Garcia is a repeat offender with a long criminal record stretching back nearly three decades. When he escaped he was serving no fewer than 34 concurrent sentences for seven counts of rhymes against humanity, seventeen counts of repeating a weak couplet, nine counts of believing people who think that sales figures are an indicator of intrinsic quality, and one count of thinking that "Bossa Nova" is the name of a dance.

Cure Singer Wanted for Questioning


        The FBAIEEEE has issued a warrant for the detention of Robert Smith, lead singer with the British rock group The Cure.  Smith has not yet been charged with any crime, but he is sought for questioning in connection with the lyrics to the group's hit song "Inbetween Days", which include the lines:

Come back, come back, why can't you see?
Come back, come back, come back to me.

        As soon as the warrant is served, Smith will have 60 days to appear before a federal judge.  Specifically, the question he will be called upon to answer is: Why can't you see what?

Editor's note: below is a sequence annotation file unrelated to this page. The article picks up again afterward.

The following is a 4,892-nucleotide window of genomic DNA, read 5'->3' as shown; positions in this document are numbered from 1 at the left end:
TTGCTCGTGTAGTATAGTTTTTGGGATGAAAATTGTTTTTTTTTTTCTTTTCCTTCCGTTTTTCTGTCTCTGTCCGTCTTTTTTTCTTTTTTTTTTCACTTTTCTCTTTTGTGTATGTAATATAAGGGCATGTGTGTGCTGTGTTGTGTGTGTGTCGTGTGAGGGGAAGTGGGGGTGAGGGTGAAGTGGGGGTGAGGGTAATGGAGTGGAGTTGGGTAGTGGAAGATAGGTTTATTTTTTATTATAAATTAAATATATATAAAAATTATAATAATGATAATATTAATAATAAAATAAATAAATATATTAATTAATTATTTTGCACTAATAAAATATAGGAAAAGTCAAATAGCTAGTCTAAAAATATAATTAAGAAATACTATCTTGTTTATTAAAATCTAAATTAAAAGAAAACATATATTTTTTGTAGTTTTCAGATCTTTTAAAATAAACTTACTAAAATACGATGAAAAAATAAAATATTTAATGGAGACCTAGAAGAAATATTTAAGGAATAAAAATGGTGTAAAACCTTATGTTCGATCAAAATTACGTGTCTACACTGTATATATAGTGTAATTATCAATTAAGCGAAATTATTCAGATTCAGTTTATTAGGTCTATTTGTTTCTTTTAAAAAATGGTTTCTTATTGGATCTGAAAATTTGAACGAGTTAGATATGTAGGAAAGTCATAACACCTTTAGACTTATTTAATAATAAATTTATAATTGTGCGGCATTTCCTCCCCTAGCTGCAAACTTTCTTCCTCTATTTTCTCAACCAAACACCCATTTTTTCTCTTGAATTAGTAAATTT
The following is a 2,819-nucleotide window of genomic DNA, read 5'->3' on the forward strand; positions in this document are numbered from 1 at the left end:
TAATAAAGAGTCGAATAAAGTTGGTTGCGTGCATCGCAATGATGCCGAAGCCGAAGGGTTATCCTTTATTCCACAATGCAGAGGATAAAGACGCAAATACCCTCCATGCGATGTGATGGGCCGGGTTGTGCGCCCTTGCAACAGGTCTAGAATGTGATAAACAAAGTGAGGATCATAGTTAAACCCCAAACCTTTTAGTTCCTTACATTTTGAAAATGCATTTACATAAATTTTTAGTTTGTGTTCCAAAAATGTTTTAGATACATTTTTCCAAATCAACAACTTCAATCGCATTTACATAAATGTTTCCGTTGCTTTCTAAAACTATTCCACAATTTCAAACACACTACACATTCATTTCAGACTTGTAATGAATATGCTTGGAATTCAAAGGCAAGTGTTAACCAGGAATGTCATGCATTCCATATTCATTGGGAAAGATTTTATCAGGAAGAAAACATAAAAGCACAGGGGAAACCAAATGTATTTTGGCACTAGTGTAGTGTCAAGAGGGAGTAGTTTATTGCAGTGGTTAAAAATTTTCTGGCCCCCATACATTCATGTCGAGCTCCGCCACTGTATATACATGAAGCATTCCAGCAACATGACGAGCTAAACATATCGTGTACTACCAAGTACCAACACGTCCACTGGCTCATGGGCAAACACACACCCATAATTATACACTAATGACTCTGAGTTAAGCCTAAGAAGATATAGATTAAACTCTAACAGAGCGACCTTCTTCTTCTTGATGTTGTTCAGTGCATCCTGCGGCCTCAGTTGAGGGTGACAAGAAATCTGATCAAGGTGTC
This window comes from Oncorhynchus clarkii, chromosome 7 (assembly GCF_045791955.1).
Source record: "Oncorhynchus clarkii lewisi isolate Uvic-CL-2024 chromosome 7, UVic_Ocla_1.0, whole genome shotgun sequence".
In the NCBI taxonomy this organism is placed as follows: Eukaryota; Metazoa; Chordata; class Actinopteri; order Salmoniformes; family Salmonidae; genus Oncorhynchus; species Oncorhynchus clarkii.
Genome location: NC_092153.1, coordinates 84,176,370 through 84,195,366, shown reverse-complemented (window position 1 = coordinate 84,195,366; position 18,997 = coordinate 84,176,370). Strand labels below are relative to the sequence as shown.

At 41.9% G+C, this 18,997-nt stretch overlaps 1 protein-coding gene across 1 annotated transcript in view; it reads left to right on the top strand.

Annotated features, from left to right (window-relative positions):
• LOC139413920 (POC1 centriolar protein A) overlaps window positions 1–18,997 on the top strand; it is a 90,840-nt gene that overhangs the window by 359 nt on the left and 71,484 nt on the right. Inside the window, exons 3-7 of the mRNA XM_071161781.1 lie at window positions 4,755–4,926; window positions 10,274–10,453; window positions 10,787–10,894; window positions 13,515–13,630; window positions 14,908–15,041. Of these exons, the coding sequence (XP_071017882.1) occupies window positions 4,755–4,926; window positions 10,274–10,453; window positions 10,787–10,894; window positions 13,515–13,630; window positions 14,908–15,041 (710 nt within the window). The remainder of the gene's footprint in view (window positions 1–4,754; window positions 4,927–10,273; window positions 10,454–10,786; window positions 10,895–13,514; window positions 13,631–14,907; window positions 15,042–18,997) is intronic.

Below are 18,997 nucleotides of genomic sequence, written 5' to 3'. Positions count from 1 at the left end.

EU Adopts Legislation on Talent-to-Looks Ratio in the Recording Industry


        The Executive Council of the European Union has followed the lead of the United States Congress in passing strongly-worded legislation that makes it a crime for record producers to sign contracts with singers based on decisions in which physical appearance counts for more than 20%. The so-called "Ricky's Law" mandates prison terms of up to 10 years and fines of $50,000 to $1,000,000 for anyone who willfully places a drool-inspiring, scantily-clad slab of pulchritude, male or female, in front of an open microphone without first ascertaining that he or she knows middle C from an elk fart. Share prices in Sony, Warner, Virgin, MCI and Island Records all plummeted upon announcement of the new law, which goes into effect on January 1st, 2001.